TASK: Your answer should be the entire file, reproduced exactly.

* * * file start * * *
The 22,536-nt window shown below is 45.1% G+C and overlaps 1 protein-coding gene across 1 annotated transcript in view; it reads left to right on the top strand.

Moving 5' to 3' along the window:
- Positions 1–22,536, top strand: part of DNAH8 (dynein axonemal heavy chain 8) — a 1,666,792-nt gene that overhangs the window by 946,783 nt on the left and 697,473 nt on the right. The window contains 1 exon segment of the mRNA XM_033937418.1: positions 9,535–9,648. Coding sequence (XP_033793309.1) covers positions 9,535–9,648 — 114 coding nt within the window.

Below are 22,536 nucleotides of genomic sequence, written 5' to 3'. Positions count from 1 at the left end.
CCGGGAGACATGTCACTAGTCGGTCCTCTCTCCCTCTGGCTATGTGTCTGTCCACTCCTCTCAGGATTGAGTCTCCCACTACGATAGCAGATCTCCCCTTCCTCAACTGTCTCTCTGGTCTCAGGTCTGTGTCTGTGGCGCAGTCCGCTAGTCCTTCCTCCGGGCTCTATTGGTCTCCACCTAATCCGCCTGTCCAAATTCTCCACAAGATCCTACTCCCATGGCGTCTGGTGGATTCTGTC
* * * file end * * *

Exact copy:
The 22,536-nt window shown below is 45.1% G+C and overlaps 1 protein-coding gene across 1 annotated transcript in view; it reads left to right on the top strand.

Moving 5' to 3' along the window:
- Positions 1–22,536, top strand: part of DNAH8 (dynein axonemal heavy chain 8) — a 1,666,792-nt gene that overhangs the window by 946,783 nt on the left and 697,473 nt on the right. The window contains 1 exon segment of the mRNA XM_033937418.1: positions 9,535–9,648. Coding sequence (XP_033793309.1) covers positions 9,535–9,648 — 114 coding nt within the window.

Below are 22,536 nucleotides of genomic sequence, written 5' to 3'. Positions count from 1 at the left end.
CCGGGAGACATGTCACTAGTCGGTCCTCTCTCCCTCTGGCTATGTGTCTGTCCACTCCTCTCAGGATTGAGTCTCCCACTACGATAGCAGATCTCCCCTTCCTCAACTGTCTCTCTGGTCTCAGGTCTGTGTCTGTGGCGCAGTCCGCTAGTCCTTCCTCCGGGCTCTATTGGTCTCCACCTAATCCGCCTGTCCAAATTCTCCACAAGATCCTACTCCCATGGCGTCTGGTGGATTCTGTC